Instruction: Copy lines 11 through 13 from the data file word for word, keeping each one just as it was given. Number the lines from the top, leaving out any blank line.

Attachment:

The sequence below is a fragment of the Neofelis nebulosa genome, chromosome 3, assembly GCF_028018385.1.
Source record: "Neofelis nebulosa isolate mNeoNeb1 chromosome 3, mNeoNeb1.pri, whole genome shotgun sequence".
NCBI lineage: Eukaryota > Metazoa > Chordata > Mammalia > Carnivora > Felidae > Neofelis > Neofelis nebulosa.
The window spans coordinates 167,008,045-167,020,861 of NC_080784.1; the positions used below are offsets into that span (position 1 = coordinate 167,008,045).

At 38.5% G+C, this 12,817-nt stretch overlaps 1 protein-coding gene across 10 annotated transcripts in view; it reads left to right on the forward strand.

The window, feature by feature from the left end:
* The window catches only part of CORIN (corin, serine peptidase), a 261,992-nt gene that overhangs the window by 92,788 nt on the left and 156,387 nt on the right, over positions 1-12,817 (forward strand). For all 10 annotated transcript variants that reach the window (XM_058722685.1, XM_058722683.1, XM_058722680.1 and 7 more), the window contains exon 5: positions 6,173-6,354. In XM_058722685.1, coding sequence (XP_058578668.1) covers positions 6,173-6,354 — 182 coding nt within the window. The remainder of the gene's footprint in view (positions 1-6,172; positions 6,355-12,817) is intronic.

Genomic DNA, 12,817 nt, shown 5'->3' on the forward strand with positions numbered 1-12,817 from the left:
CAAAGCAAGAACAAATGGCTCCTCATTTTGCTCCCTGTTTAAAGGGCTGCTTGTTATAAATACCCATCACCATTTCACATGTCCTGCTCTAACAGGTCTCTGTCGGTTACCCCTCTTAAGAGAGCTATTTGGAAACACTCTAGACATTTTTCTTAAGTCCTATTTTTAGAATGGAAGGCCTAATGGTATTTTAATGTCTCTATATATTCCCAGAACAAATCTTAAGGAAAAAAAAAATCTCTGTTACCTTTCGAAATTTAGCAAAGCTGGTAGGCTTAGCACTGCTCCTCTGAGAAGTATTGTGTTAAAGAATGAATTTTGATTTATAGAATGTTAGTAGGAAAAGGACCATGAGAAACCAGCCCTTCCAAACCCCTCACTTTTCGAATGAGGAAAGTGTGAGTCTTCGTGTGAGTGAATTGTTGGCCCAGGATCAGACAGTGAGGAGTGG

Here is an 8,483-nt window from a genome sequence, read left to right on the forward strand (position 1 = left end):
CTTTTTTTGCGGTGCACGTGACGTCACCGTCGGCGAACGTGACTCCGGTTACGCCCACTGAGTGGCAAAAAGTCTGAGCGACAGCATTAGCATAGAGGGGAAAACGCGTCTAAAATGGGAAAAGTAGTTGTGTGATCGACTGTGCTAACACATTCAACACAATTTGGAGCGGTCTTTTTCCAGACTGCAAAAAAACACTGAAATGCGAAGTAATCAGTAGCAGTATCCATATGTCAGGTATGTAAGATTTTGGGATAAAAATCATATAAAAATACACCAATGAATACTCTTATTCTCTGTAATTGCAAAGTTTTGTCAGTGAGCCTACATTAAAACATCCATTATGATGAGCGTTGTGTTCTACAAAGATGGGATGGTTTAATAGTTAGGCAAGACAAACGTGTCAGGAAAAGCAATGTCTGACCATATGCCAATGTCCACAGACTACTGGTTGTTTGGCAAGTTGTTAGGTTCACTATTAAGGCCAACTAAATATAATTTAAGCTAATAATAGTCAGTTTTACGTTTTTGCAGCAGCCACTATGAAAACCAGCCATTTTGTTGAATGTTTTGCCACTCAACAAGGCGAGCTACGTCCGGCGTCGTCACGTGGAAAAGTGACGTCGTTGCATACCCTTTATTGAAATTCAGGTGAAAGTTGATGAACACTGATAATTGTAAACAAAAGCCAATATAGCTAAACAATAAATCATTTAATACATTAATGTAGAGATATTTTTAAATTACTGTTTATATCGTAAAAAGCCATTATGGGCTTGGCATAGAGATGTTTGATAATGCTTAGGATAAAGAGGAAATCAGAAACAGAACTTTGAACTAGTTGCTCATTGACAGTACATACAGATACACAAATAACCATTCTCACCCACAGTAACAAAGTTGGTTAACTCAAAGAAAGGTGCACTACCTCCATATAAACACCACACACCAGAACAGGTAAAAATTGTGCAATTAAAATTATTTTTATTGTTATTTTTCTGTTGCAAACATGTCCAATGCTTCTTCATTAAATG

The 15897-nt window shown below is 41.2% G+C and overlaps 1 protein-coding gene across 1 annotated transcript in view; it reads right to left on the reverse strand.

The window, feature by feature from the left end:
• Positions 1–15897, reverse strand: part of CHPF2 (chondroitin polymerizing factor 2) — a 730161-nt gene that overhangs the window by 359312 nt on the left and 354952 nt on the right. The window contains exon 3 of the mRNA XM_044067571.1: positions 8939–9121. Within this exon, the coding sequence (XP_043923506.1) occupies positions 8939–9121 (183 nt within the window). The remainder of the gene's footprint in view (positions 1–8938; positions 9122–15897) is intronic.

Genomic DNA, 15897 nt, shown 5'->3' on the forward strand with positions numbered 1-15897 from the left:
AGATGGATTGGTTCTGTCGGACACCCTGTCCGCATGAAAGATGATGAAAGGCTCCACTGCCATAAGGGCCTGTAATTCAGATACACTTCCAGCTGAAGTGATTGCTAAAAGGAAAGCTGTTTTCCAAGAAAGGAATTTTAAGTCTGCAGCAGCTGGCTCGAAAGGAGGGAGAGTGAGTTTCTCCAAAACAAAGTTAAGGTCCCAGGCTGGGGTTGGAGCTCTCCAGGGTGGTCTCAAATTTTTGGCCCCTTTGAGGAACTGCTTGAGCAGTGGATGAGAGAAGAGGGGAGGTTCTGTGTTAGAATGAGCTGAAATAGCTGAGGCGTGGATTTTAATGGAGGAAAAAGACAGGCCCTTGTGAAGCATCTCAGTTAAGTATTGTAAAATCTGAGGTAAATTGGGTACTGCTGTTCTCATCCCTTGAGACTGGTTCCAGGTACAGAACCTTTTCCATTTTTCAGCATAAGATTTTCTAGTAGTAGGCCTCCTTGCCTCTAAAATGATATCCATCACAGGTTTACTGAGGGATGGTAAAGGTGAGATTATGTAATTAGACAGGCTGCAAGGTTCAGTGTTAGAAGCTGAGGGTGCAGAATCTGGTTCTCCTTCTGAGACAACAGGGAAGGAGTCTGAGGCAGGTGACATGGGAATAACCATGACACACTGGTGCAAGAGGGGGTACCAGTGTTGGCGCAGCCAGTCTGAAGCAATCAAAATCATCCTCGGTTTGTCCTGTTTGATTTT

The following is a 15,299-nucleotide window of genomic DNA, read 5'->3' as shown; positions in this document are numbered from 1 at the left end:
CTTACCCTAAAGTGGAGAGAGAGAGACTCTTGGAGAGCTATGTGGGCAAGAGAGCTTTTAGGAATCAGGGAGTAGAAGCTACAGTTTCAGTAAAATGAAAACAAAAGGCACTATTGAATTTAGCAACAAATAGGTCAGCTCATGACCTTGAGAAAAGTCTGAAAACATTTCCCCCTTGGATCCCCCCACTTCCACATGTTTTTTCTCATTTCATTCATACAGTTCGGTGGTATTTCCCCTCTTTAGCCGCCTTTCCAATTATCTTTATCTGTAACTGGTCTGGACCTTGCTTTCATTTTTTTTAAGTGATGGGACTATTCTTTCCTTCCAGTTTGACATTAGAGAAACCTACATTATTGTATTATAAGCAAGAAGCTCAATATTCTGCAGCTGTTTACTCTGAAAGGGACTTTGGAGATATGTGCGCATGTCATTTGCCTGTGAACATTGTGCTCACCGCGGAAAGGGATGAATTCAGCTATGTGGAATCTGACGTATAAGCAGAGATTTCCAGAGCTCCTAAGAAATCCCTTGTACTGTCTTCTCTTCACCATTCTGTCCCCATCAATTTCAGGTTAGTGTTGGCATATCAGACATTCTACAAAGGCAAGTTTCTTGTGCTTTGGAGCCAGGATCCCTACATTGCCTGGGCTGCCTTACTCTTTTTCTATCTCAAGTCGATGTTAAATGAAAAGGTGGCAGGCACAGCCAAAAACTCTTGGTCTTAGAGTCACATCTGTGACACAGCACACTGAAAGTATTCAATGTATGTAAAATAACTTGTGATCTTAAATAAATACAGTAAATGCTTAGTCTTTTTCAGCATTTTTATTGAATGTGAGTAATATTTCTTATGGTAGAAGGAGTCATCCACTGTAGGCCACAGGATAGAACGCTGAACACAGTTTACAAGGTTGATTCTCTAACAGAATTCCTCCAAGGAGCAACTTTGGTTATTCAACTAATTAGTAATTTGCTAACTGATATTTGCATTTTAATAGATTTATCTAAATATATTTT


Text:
CTTTTTTTGCGGTGCACGTGACGTCACCGTCGGCGAACGTGACTCCGGTTACGCCCACTGAGTGGCAAAAAGTCTGAGCGACAGCATTAGCATAGAGGGGAAAACGCGTCTAAAATGGGAAAAGTAGTTGTGTGATCGACTGTGCTAACACATTCAACACAATTTGGAGCGGTCTTTTTCCAGACTGCAAAAAAACACTGAAATGCGAAGTAATCAGTAGCAGTATCCATATGTCAGGTATGTAAGATTTTGGGATAAAAATCATATAAAAATACACCAATGAATACTCTTATTCTCTGTAATTGCAAAGTTTTGTCAGTGAGCCTACATTAAAACATCCATTATGATGAGCGTTGTGTTCTACAAAGATGGGATGGTTTAATAGTTAGGCAAGACAAACGTGTCAGGAAAAGCAATGTCTGACCATATGCCAATGTCCACAGACTACTGGTTGTTTGGCAAGTTGTTAGGTTCACTATTAAGGCCAACTAAATATAATTTAAGCTAATAATAGTCAGTTTTACGTTTTTGCAGCAGCCACTATGAAAACCAGCCATTTTGTTGAATGTTTTGCCACTCAACAAGGCGAGCTACGTCCGGCGTCGTCACGTGGAAAAGTGACGTCGTTGCATACCCTTTATTGAAATTCAGGTGAAAGTTGATGAACACTGATAATTGTAAACAAAAGCCAATATAGCTAAACAATAAATCATTTAATACATTAATGTAGAGATATTTTTAAATTACTGTTTATATCGTAAAAAGCCATTATGGGCTTGGCATAGAGATGTTTGATAATGCTTAGGATAAAGAGGAAATCAGAAACAGAACTTTGAACTAGTTGCTCATTGACAGTACATACAGATACACAAATAACCATTCTCACCCACAGTAACAAAGTTGGTTAACTCAAAGAAAGGTGCACTACCTCCATATAAACACCACACACCAGAACAGGTAAAAATTGTGCAATTAAAATTATTTTTATTGTTATTTTTCTGTTGCAAACATGTCCAATGCTTCTTCATTAAATG

The 15897-nt window shown below is 41.2% G+C and overlaps 1 protein-coding gene across 1 annotated transcript in view; it reads right to left on the reverse strand.

The window, feature by feature from the left end: